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Taking Umbrage

At the request and gentle urging of my trusted beloveds, I began searching for a therapist. One that could understand my unique situation … a little background is needed, I suppose.

I’ve lived with depression for as long as I can remember. It’s not like a cloak that I shrug on and off: more a tattoo that is always there, but sometimes burns and itches like it was still healing. Due to some intense stress over the past 8 months or so, it has redoubled its hold on me, and my sorrow it so great sometimes it worries even my friends.

The Contest is a big one. I’m voluntarily putting my art up to be judged in comparison to others’ works. I had vowed to never do it again, but … peer pressure and pride.
Robin’s suicide. The man I patterned my drive after. He couldn’t make it. His sorrow took him. For all my brave talk about picking up the flag … I’m a fraud. I’m not fit to tie his shoes and … he couldn’t hold on.
Cancer … yeah.
Dawn’s sickness. Slow coming yet sudden in the swiftness in which it took her down. I felt helpless and was then accused of not acting fast enough. This is most likely correct. I’m going to shoulder the blame.
Success. Overwhelming and undeserved, I’m still waiting for the fraud police to show up.

So, I received a recommendation from a trusted friend and made an appointment. I’m going to call her Brady.

She and I seemed to hit it off right away. My first thought in seeing her was that she resembled a very distinct villain from the world of Harry Potter. How cute. How funny.

We started off with her asking some very pointed, direct questions. Events from childhood, life status of my parents, grandparents … tragedy, joys, triumphs and failures. We spoke in plain, raw words for nearly 45 minutes. It was very comforting. We were able to communicate much quicker than other therapists I’ve spoken too. After a short pause, she began speaking.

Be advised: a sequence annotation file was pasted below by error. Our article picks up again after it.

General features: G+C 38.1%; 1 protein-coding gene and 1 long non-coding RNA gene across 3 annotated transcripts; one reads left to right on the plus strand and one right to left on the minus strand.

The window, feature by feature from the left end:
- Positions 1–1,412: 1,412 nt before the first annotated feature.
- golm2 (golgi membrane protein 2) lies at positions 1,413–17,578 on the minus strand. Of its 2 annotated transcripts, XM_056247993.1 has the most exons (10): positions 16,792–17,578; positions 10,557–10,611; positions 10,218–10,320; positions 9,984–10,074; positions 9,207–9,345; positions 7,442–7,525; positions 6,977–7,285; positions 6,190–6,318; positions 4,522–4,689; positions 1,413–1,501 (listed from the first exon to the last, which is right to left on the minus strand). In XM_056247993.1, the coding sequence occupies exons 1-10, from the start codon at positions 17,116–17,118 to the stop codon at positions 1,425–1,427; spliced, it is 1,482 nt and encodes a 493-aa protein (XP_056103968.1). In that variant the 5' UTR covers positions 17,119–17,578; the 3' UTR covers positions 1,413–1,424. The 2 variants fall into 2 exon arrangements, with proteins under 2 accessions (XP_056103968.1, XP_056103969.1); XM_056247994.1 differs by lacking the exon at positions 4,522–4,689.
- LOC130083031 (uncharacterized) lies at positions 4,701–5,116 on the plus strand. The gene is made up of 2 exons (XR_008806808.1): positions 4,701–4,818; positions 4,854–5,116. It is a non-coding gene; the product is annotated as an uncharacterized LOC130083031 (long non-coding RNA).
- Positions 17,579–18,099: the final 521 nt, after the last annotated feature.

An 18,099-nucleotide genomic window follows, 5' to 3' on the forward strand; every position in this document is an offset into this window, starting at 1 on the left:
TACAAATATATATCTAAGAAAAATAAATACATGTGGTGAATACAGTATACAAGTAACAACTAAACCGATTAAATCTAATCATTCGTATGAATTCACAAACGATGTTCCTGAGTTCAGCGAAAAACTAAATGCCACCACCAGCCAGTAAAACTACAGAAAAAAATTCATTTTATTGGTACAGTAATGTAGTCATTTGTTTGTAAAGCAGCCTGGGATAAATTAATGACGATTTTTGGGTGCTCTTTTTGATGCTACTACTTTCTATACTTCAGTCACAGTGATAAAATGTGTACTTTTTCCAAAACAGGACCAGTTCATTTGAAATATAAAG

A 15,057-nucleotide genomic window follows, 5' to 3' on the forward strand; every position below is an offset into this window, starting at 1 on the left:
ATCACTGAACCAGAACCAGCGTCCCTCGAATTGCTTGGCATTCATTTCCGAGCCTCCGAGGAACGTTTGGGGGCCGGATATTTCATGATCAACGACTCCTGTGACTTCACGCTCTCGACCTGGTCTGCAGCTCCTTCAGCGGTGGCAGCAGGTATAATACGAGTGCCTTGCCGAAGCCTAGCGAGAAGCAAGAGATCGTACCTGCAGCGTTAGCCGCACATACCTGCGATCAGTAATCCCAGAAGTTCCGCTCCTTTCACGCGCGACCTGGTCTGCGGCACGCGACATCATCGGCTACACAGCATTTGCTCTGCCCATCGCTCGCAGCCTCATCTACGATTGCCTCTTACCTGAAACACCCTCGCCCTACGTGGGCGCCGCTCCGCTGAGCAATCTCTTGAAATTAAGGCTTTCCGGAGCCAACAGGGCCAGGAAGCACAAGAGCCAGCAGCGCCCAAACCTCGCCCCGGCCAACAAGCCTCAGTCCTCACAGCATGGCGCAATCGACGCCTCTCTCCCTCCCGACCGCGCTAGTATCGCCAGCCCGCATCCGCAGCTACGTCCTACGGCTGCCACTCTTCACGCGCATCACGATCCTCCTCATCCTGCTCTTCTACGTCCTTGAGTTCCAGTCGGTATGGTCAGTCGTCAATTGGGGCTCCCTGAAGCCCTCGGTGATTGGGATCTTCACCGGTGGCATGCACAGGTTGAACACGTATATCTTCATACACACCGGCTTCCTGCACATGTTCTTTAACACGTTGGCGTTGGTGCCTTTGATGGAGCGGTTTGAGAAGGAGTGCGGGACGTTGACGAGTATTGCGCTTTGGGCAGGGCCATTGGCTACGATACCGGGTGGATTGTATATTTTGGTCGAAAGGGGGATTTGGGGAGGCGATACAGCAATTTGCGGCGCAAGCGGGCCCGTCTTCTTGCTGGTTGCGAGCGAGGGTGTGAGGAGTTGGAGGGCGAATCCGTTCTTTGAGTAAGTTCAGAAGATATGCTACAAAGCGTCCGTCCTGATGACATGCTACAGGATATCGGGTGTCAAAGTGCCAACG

It seems … I have a generational curse. Now, my health is tied into this. My sickness is hereditary, probably. Something, some defect in my DNA triggered this sickness. It’s probably been in my bloodline for centuries.

My traumas, from the divorce of my parents to the suicide of my hero are my burdens … and my Art is God’s gift to me to help me deal with these burdens. Not eradicate, not heal … deal with.

All the depression, the anxiety, the sorrow … I caused these things by not giving my gifts as a sacrifice to the Holy Spirit.They are entirely, securely, totally mine to bear forever. I own them.

This was all caused by … wait for it … a deal made with Satan. (now, Brady didn’t use the word ‘Satan’, that would be too direct. The phrase repeated was ‘The Enemy’. I swear, you really could hear the quotes around it.) Someone, somewhere, sometime in my bloodline made a pact, whether explicit or implicit with him … and the curse shall be visited even unto the last generation.

The cure may be found in a rigorous treatment of Splankna, acupuncture and chiropractic medicine.

Disclosure here, folks: I don’t believe in the treatment. on the other hand, I don’t have any serious doubts about the diagnosis.

But what I DID get from the meeting was: my misery is real and it’s a part of me because I absolutely deserve it. An honest to goodness professional confirmed what my father first told me when I was eight.

So i went and visited my old ‘hometown’, which isn’t really that far away. I put my feet in the lake in the spot I was baptized in. I felt cold water and … not much else. Same as the first time. (I appreciate the water much more now than I used to, so I did take time to watch for a little while.) I went to the bleachers in the ballpark. On this spot, some forty one years ago, my father (in a very kind, loving voice) proclaimed to me that I could never really hope to amount to anything worthwhile. I was doomed to be a failure and a burden. It was a shame, he said, because he had certainly hoped for a real son to share his interests with.